What does Mahabharata mean?
Definitions for Mahabharata
məˈhɑˈbɑr ə təma·hab·hara·ta
This dictionary definitions page includes all the possible meanings, example usage and translations of the word Mahabharata.
Mahabharata, Mahabharatam, Mahabharatumnoun
(Hinduism) a sacred epic Sanskrit poem of India dealing in many episodes with the struggle between two rival families
A Sanskrit epic concerning some text of Bhagavad Gita plus elaborations on theology and morality.
Etymology: From महाभारत.
The Mahābhārata ( mə-HAH-BAR-ə-tə, MAH-hə-; Sanskrit: महाभारतम्, Mahābhāratam, pronounced [mɐɦaːˈbʱaːrɐt̪ɐm]) is one of the two major Sanskrit epics of ancient India in Hinduism, the other being the Rāmāyaṇa. It narrates the struggle between two groups of cousins in the Kurukshetra War and the fates of the Kaurava and the Pāṇḍava princes and their successors. It also contains philosophical and devotional material, such as a discussion of the four "goals of life" or puruṣārtha (12.161). Among the principal works and stories in the Mahābhārata are the Bhagavad Gita, the story of Damayanti, the story of Shakuntala, the story of Pururava and Urvashi, the story of Savitri and Satyavan, the story of Kacha and Devayani, the story of Rishyasringa and an abbreviated version of the Rāmāyaṇa, often considered as works in their own right. Traditionally, the authorship of the Mahābhārata is attributed to Vyāsa. There have been many attempts to unravel its historical growth and compositional layers. The bulk of the Mahābhārata was probably compiled between the 3rd century BCE and the 3rd century CE, with the oldest preserved parts not much older than around 400 BCE. The original events related by the epic probably fall between the 9th and 8th centuries BCE. The text probably reached its final form by the early Gupta period (c. 4th century CE).The Mahābhārata is the longest epic poem known and has been described as "the longest poem ever written". Its longest version consists of over 100,000 śloka or over 200,000 individual verse lines (each shloka is a couplet), and long prose passages. At about 1.8 million words in total, the Mahābhārata is roughly ten times the length of the Iliad and the Odyssey combined, or about four times the length of the Rāmāyaṇa. W. J. Johnson has compared the importance of the Mahābhārata in the context of world civilization to that of the Bible, the Quran, the works of Homer, Greek drama, or the works of William Shakespeare. Within the Indian tradition it is sometimes called the fifth Veda.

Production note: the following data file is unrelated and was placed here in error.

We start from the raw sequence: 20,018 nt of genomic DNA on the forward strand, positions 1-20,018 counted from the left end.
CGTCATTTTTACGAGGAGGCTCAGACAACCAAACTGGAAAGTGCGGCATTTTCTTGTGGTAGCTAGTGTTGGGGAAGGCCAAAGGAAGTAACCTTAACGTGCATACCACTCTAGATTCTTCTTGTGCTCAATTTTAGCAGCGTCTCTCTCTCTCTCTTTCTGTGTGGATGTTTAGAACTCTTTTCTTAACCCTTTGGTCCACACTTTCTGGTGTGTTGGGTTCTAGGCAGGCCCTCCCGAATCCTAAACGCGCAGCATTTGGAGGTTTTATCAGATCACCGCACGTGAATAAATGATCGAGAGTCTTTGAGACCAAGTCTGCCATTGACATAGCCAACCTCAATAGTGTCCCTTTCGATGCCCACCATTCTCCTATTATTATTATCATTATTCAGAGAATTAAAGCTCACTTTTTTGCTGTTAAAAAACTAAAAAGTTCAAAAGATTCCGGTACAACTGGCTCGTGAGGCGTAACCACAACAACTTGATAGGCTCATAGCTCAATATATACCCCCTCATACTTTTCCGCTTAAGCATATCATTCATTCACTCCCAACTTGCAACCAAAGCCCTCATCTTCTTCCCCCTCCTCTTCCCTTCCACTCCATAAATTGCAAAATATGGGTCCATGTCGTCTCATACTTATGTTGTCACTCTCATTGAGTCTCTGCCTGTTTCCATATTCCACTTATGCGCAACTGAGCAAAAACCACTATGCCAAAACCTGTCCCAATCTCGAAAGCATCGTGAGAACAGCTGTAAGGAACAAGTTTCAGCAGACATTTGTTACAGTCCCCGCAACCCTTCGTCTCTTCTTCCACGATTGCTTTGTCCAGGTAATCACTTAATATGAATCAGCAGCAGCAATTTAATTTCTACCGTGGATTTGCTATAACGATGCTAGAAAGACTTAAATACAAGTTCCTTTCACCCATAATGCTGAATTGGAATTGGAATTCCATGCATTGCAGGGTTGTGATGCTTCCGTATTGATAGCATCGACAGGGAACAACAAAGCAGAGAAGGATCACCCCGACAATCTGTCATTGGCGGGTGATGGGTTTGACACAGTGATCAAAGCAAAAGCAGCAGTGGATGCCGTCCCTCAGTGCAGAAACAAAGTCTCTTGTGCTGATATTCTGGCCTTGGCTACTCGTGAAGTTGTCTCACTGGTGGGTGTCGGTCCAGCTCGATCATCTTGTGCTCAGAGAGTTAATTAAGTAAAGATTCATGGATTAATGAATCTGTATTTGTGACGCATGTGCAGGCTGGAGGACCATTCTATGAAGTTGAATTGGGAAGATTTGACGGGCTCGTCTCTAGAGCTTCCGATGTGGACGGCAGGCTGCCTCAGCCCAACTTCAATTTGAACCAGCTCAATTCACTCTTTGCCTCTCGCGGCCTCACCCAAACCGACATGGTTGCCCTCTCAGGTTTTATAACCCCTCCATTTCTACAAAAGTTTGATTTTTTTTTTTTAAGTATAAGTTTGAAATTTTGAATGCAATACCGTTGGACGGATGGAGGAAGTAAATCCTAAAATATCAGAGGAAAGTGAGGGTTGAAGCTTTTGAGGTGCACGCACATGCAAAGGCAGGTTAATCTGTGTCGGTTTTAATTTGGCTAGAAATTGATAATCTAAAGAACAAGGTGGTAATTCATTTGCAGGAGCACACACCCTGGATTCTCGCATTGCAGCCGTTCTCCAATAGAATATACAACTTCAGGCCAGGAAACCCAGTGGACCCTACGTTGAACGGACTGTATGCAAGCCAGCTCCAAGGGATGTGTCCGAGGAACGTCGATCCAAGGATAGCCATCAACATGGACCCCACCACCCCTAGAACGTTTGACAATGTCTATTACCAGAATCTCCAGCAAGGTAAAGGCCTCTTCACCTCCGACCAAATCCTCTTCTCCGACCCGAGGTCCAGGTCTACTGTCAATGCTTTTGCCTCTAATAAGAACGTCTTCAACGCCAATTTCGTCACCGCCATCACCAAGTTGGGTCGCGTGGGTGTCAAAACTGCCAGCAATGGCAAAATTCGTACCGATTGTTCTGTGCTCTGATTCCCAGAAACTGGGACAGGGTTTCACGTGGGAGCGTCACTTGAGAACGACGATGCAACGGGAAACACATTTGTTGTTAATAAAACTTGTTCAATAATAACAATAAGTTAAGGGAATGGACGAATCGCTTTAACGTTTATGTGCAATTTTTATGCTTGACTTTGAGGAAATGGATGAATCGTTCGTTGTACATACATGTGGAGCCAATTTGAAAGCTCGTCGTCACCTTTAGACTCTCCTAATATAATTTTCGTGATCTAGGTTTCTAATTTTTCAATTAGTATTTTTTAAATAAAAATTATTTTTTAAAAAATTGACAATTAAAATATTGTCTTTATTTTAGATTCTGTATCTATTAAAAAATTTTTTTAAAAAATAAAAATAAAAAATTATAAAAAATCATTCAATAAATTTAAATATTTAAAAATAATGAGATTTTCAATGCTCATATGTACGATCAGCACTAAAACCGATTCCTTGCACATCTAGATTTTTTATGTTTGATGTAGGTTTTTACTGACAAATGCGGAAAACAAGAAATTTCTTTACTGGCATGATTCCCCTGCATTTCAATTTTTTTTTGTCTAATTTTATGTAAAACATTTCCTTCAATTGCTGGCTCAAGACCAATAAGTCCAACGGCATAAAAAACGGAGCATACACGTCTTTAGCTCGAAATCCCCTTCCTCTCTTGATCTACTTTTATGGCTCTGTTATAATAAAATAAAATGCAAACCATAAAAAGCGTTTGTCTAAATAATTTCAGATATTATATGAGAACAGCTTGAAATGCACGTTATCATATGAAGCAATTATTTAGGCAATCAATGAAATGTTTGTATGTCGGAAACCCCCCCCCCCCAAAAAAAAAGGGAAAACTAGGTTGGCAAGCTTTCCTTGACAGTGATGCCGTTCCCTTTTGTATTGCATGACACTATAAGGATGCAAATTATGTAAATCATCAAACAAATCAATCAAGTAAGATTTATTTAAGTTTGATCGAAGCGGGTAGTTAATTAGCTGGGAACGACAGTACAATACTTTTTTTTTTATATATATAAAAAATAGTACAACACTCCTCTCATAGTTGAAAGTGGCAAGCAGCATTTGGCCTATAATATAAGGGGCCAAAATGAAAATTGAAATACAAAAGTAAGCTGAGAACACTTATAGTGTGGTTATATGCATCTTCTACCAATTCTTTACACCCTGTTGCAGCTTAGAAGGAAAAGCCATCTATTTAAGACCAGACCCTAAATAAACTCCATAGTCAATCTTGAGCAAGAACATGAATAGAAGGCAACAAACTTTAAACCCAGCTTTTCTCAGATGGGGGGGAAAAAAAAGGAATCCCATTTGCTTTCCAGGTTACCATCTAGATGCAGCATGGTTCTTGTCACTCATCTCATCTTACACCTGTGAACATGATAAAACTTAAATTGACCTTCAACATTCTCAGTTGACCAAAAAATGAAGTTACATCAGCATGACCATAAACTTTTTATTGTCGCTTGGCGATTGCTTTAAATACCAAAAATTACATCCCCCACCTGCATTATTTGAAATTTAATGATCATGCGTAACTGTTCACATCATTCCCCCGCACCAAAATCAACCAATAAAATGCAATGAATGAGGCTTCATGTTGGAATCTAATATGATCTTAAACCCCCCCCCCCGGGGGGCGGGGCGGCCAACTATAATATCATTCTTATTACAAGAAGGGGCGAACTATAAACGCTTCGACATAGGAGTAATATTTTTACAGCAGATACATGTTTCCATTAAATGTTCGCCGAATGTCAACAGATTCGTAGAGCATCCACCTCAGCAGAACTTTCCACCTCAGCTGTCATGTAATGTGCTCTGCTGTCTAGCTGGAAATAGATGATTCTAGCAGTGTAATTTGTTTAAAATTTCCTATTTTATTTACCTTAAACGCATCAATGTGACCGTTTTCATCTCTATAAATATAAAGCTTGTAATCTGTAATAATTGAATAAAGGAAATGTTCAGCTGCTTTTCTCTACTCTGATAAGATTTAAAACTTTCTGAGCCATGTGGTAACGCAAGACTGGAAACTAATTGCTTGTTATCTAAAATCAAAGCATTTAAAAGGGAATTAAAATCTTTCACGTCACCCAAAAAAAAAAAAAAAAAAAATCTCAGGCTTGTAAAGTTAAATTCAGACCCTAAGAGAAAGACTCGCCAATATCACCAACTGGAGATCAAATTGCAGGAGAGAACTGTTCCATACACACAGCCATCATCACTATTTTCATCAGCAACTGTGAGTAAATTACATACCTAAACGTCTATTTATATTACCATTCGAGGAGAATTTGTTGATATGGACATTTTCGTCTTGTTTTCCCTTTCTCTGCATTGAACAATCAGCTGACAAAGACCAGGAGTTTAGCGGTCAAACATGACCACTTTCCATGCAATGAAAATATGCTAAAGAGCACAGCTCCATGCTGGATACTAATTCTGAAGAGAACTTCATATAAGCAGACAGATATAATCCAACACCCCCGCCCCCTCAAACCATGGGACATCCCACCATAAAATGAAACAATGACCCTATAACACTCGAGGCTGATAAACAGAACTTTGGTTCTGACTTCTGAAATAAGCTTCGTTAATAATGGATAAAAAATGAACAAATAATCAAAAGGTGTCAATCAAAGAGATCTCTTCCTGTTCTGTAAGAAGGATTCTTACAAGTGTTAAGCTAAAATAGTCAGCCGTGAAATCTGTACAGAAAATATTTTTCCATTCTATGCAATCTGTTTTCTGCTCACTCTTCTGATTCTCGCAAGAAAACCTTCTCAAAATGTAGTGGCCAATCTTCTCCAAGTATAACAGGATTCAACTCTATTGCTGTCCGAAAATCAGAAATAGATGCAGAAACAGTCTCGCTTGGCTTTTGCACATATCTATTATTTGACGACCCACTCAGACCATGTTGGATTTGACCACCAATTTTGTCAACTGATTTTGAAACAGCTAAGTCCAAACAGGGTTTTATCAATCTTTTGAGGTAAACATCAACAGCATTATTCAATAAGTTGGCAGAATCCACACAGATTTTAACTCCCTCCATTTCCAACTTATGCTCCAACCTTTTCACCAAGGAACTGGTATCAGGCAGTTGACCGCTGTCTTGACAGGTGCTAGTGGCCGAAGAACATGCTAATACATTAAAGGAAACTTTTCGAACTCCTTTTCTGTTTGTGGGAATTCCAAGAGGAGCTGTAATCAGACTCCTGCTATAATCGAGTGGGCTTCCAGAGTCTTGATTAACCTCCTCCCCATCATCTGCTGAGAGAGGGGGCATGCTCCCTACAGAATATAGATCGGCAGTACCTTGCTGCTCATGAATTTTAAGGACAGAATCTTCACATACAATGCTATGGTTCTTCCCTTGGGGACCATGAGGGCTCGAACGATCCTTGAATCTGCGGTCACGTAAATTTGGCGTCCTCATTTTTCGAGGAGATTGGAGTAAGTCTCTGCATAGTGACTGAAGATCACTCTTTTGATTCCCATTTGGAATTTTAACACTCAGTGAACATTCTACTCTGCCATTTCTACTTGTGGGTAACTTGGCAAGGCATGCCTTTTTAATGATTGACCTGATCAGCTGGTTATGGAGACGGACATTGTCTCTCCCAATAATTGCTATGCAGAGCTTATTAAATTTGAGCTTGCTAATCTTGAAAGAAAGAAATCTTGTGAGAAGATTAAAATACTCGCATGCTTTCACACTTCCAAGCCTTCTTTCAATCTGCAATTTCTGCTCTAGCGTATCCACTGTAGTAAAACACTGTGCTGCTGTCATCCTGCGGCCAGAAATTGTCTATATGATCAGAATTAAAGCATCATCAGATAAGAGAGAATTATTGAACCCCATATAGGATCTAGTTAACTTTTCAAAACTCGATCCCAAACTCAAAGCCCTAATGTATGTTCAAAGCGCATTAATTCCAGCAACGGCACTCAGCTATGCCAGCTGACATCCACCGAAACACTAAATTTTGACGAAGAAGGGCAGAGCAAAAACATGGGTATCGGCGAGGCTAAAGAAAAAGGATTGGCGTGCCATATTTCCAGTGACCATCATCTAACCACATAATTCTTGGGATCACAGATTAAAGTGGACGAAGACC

The Mahabharata or Mahābhārata is one of the two major Sanskrit epics of ancient India, the other being the Ramayana. Besides its epic narrative of the Kurukshetra War and the fates of the Kaurava and the Pandava princes, the Mahabharata contains much philosophical and devotional material, such as a discussion of the four "goals of life" or purusharthas. Among the principal works and stories that are a part of the Mahabharata are the Bhagavad Gita, the story of Damayanti, an abbreviated version of the Ramayana, and the Rishyasringa, often considered as works in their own right. Traditionally, the authorship of the Mahabharata is attributed to Vyasa. There have been many attempts to unravel its historical growth and compositional layers. The oldest preserved parts of the text are not thought to be much older than around 400 BCE, though the origins of the epic probably fall between the 8th and 9th centuries BCE. The text probably reached its final form by the early Gupta period. The title may be translated as "the great tale of the Bhārata dynasty". According to the Mahabharata itself, the tale is extended from a shorter version of 24,000 verses called simply Bhārata.
Chambers 20th Century Dictionary
ma-hä-bä′ra-tä, n. the name of one of the two great epic poems of ancient India, the other being the Ramayana. [Sans.; prob. 'the great history of the descendants of Bharata.']
The Nuttall Encyclopedia
one of the two great epic poems of ancient India, a work of slow growth, extending through ages, and of an essentially encyclopædic character; one of the main sources of our knowledge of the ancient Indian religions and their mythologies; it is said to consist of upwards of 100,000 verses.
Quotes by mahabharata -- Explore a large variety of famous quotes made by mahabharata on the Quotes.net website.
The numerical value of Mahabharata in Chaldean Numerology is: 9
The numerical value of Mahabharata in Pythagorean Numerology is: 2
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